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South Korea: Backtracking on Rights Protections

Address North Korea Concerns, Plight of Marginalized Groups

A banner emphasizing enhanced social distancing is displayed at Seoul City Hall in Seoul, South Korea on November 25, 2020.  © 2020 AP Photo/Ahn Young-joon

(New York, January 13, 2021) – South Korean President Moon Jae-in’s administration weakened its criticism of human rights in North Korea in 2020, including by targeting North Korean human rights organizations in the south, Human Rights Watch said today in its World Report 2021.

The South Korean government broke with its previous practice and declined to cosponsor annual United Nations resolutions on North Korean human rights. Following threats by North Korea, it also cancelled, in violation of international law, operating permits of two groups in South Korea that sent leaflets and food into North Korea via balloons and plastic bottles, reversing decades of South Korean policy.

“President Moon has forgotten his past career as a human rights advocate by capitulating to North Korea’s Kim Jong Un on rights issues,” said John Sifton, Asia advocacy director at Human Rights Watch. “South Korea should be promoting respect for human rights everywhere on the Korean peninsula, in both the north and the south of the 38th parallel, but instead it has weakened its opposition to North Korean human rights violations.”

In the 761-page World Report 2021, its 31st edition, Human Rights Watch reviews human rights practices in more than 100 countries. In his introductory essay, Executive Director Kenneth Roth argues that the incoming United States administration should embed respect for human rights in its domestic and foreign policy, in a way that is more likely to survive future US administrations that might be less committed to human rights. Roth emphasizes that even as the Trump administration mostly abandoned the protection of human rights, other governments stepped forward to champion rights. The Biden administration should seek to join, not supplant, this new collective effort.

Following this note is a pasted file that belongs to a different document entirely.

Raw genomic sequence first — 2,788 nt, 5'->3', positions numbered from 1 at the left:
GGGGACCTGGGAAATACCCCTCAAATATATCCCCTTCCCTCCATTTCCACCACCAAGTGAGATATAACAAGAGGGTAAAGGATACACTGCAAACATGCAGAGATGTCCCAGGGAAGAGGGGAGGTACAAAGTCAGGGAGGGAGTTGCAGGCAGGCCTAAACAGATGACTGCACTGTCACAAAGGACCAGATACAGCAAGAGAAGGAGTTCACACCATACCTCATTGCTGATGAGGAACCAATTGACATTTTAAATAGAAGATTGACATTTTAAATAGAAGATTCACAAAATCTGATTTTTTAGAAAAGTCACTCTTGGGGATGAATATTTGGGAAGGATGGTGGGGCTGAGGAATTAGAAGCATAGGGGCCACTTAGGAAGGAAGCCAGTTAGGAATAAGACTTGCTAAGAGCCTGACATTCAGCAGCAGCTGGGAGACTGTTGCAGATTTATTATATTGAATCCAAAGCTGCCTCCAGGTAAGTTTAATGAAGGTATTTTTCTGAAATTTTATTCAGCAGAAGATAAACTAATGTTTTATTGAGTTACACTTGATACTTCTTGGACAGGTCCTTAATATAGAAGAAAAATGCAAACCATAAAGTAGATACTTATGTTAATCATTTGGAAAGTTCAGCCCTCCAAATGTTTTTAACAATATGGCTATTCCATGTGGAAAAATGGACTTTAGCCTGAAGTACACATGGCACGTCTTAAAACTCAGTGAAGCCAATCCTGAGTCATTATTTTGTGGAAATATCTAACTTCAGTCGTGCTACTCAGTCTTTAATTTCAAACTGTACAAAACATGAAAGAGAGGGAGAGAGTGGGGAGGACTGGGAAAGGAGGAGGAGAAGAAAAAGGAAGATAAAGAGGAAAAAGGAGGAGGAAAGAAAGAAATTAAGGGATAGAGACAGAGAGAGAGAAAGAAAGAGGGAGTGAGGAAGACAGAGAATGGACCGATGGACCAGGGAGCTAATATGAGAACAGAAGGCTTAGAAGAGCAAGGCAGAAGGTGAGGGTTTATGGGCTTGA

The South Korean government lessened the impact of the Covid-19 pandemic by adopting massive testing, data-intensive contact tracing, and the promotion of social distancing. Some of the measures violated privacy rights and led to the public identification of people who had tested positive, resulting in stigmatization of already marginalized groups. In May, as bars and other venues reopened following a decline in Covid-19 cases, dozens of new cases appeared and were linked to nightclubs in Seoul. Some media described the nightclubs as gay clubs, setting off a wave of online harassment and intimidation against LGBT people. 

South Korea has a generally open and democratic governing system, with a relatively free press and lively civil society, but pervasive and widespread discrimination against marginalized groups, including women and sexual minorities, is a serious problem. The Economist  magazine’s “Glass Ceiling Index,” which evaluates women’s higher education attainment, and numbers of women in managerial positions and in parliament, gives South Korea the lowest rank among countries that belong to the Organization for Economic Co-operation and Development.

South Korea’s #MeToo movement continued to gain ground in 2020, as several high-level local officials were identified as having committed sexual violence, including a former mayor of Seoul. The police targeted a network of chat rooms on the messaging app Telegram where users were viewing, sharing, and trading non-consensual images of women and girls. Over 1,000 suspects, mostly men under 40, were under investigation, including 149 government workers, with over 80 percent from the military, and eight teachers, four police officers, and two fire fighters.  

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